2011 Dorothy Howard Prize 0 L. Rathje Dorothy Howard Folklore and Education PrizeRequest for Submissions - Deadline August 31, 2011Dorothy Howard (1902-1996) grew up in the Progressive Era, receiving a teaching degree fromthe North Texas Normal College (now the University of North Texas) in 1923. During her careeras a teacher and principal in Texas, New York, and New Jersey, Howard integrated folkloreinto her curriculum by having students collect and study playground chants and jingles as a wayof introducing them to poetry; research their names and their meanings to study spelling; andwrite about such traditions as ravioli making to develop their writing skills. Howard's interest inchildren's folklore and education enabled her to bridge a gap between the Victorian "armchair"study of children's culture with the field-based studies that folklorists conduct today. In 1938she received her doctorate in education with a study of games that combined these two styles ofstudy. Her pioneering work shows us that folklore can be used in the curriculum in a way thatis rich and meaningful. The Dorothy Howard Prize honors both Howard and those who havefollowed her lead in folklore and education.The prize competition is open to individuals and organizations whose work effectivelyencourages K-12 educators or students to use or study folklore and folkloristic approaches inall educational environments. Such works include but are not limited to curriculum materials,publications, audio and video recordings, multimedia publications, web sites, and exhibits.Works produced in the two calendar years prior to the annual AFS meeting are eligible.Nominations should identify the author(s) or creator(s), publisher, and date of publicationand describe why the nomination deserves consideration. Statements should not exceed threedouble-spaced pages. Anyone may nominate work by submitting a nomination statement plusthree copies of the resource. In the case of web-based resources, send the url. In the case ofparticularly extensive or expensive materials (e.g., multimedia kits), a single copy may besubmitted. Submissions will be evaluated on the basis of the following criteria:* Does the product add significantly to the body of folklore and education literature orresources?* Is the material appropriate for intended age groups and subject focus?* Do the materials have the potential to engage their intended audience fully?The prize amount is $100, and the deadline for submissions is August 31, 2011. Electronicsubmission is encouraged but not mandatory.Please send nomination statements (and your questions) via email to Lisa Rathje, 2011 DorothyHoward Prize Committee Chair at rathje.lisa@gmail.com. Mail copies of resources to 170 N.Marion Street, Unit 12, Oak Park, IL 60301.The recipient of the 2011 Dorothy Howard Prize will be honored at the annual Folklore andEducation section meeting during the American Folklore Society conference in BloomingtonOctober 12-15.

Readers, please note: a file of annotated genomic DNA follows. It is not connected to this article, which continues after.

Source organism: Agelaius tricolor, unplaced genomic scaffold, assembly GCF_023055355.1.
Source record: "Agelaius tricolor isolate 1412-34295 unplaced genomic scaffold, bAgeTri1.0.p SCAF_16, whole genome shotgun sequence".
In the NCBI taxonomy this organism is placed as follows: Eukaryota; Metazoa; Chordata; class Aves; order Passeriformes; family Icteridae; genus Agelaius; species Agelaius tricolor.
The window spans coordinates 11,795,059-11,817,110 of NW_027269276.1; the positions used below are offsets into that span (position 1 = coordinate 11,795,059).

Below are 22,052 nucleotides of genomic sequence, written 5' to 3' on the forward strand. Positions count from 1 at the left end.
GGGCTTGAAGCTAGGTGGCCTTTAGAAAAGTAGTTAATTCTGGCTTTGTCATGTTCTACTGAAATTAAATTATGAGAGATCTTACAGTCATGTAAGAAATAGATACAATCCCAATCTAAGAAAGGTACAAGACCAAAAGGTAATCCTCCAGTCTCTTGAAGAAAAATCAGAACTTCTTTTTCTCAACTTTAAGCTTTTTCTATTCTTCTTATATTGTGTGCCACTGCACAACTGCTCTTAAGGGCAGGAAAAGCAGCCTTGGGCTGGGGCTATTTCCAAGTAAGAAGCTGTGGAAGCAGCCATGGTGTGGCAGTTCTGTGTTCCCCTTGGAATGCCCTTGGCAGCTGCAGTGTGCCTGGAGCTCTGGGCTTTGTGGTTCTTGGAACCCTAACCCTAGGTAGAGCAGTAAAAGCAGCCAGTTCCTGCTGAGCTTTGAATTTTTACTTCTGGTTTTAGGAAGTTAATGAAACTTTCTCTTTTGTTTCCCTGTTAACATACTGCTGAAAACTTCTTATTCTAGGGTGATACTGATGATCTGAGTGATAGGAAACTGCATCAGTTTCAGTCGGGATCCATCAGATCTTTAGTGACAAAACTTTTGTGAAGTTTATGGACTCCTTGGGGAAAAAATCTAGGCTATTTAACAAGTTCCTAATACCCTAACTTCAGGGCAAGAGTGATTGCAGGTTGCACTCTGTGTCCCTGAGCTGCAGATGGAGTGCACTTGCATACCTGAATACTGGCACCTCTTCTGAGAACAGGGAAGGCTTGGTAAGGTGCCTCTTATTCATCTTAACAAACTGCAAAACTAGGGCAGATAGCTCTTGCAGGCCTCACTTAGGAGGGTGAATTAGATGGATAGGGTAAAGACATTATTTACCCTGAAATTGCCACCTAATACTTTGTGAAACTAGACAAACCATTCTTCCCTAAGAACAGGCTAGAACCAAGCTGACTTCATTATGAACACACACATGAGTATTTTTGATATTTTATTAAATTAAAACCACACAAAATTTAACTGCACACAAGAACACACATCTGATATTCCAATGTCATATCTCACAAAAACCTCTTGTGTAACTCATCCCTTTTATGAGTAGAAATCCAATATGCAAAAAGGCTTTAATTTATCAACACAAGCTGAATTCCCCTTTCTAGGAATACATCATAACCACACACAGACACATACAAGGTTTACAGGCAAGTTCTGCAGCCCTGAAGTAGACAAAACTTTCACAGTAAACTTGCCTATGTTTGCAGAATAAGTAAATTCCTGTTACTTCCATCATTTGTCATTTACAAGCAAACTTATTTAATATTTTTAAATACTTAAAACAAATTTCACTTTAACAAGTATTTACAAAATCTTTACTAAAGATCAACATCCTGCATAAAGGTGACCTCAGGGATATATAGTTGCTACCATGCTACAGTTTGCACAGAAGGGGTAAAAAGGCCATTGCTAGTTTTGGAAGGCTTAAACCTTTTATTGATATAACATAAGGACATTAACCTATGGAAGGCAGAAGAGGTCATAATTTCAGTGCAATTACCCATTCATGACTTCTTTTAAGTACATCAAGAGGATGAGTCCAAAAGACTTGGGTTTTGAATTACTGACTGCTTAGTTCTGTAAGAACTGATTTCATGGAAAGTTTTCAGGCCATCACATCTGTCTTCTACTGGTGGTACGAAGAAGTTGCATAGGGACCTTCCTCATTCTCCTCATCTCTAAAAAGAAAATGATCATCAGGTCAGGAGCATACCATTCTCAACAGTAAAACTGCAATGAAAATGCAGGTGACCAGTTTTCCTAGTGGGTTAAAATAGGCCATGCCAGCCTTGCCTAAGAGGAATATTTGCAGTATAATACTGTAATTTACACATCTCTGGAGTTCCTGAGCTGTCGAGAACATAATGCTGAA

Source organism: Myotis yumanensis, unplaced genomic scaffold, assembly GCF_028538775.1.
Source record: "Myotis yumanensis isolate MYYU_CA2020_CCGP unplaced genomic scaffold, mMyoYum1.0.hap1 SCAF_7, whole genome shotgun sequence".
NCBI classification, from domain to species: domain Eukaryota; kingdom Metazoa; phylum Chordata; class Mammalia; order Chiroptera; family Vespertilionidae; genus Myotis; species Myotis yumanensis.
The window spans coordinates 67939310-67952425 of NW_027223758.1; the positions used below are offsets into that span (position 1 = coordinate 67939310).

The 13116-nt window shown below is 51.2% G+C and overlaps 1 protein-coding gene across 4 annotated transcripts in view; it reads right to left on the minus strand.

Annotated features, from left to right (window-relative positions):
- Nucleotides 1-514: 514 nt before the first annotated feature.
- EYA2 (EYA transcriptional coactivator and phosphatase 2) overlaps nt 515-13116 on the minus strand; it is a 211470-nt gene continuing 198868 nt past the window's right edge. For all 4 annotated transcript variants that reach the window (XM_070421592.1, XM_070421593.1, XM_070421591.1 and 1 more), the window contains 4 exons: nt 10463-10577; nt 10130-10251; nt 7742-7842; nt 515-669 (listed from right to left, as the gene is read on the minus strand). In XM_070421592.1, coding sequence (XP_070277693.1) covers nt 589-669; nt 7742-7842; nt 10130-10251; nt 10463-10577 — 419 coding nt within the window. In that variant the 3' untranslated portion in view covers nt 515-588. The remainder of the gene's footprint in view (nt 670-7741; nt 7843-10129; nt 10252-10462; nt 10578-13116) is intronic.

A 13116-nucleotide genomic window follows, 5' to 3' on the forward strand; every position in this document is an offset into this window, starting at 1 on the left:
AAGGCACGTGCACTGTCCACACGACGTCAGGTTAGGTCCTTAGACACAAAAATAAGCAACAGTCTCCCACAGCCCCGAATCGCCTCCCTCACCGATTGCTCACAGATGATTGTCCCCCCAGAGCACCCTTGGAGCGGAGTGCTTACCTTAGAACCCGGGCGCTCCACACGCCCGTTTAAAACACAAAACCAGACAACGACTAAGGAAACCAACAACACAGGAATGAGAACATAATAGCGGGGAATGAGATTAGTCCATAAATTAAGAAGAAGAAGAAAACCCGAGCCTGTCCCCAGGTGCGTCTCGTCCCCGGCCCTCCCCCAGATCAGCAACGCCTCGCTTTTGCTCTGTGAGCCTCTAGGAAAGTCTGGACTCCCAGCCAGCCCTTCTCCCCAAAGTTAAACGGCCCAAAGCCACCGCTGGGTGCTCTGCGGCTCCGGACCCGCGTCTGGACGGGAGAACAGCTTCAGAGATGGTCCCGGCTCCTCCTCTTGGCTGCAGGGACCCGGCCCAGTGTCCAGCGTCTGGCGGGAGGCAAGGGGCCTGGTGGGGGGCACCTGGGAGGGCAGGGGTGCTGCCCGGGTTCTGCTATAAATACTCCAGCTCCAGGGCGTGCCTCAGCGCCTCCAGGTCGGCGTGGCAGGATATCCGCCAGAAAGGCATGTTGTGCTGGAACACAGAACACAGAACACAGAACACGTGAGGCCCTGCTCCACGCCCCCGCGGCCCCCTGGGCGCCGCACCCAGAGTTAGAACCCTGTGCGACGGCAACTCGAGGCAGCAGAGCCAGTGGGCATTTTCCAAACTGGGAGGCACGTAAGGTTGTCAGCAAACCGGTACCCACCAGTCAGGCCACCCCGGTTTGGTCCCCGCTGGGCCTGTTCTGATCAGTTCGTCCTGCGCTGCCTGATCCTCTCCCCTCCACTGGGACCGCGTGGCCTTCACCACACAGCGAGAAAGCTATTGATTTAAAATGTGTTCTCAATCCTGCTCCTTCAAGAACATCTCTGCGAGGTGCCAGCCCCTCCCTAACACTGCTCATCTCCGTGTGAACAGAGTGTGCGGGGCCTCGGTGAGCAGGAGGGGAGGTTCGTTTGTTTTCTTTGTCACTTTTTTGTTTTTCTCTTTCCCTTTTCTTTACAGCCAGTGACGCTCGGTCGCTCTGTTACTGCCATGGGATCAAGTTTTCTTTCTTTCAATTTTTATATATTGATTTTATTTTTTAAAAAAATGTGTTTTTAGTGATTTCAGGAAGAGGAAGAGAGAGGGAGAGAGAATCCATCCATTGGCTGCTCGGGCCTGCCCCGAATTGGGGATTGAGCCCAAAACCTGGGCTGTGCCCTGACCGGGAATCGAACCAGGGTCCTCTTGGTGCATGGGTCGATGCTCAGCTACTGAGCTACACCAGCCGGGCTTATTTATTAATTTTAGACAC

by L. Rathje
Thursday, July 14, 2011
Teacher Volunteer Program at 2011 Folklife Festival 0 B. Belanus The Smithsonian Center for Folklife and Cultural Heritage is implementing a new program for teacher volunteers at this summer's festival. The program will bring teachers from Washington D.C. and the surrounding areas to volunteer at the festival. This experience will give teachers an inside look at how the festival works and will provide them with information about the groups that will be a part of the 2011 program. Having teachers take an active role will also help the Center "see the Festival" through an educator's perspective in order to improve educational programming and web site offerings. Since the Festival is held outside of the traditional school year, it is hoped that teachers will take information learned at the Festival back into the classroom environment. Will report back with information and pictures after the Festival!      
by B. Belanus
Wednesday, May 18, 2011
Follow up to AFS Meetings 2 B. Belanus I'm only now exploring the new site and am happy to see that a forum is established. What next is the big question. Several people on the very successful AFS ed panels discussed how to carry our conversations forward, the Ed Section newsletter seemed to be the consensus, but this forum could be a less formal, more interactive vehicle. But discussion require leadership and monitoring and everyone seems too busy to engage in extra communication. Betty, thanks for leading the pack.
by P. Bowman
Tuesday, January 04, 2011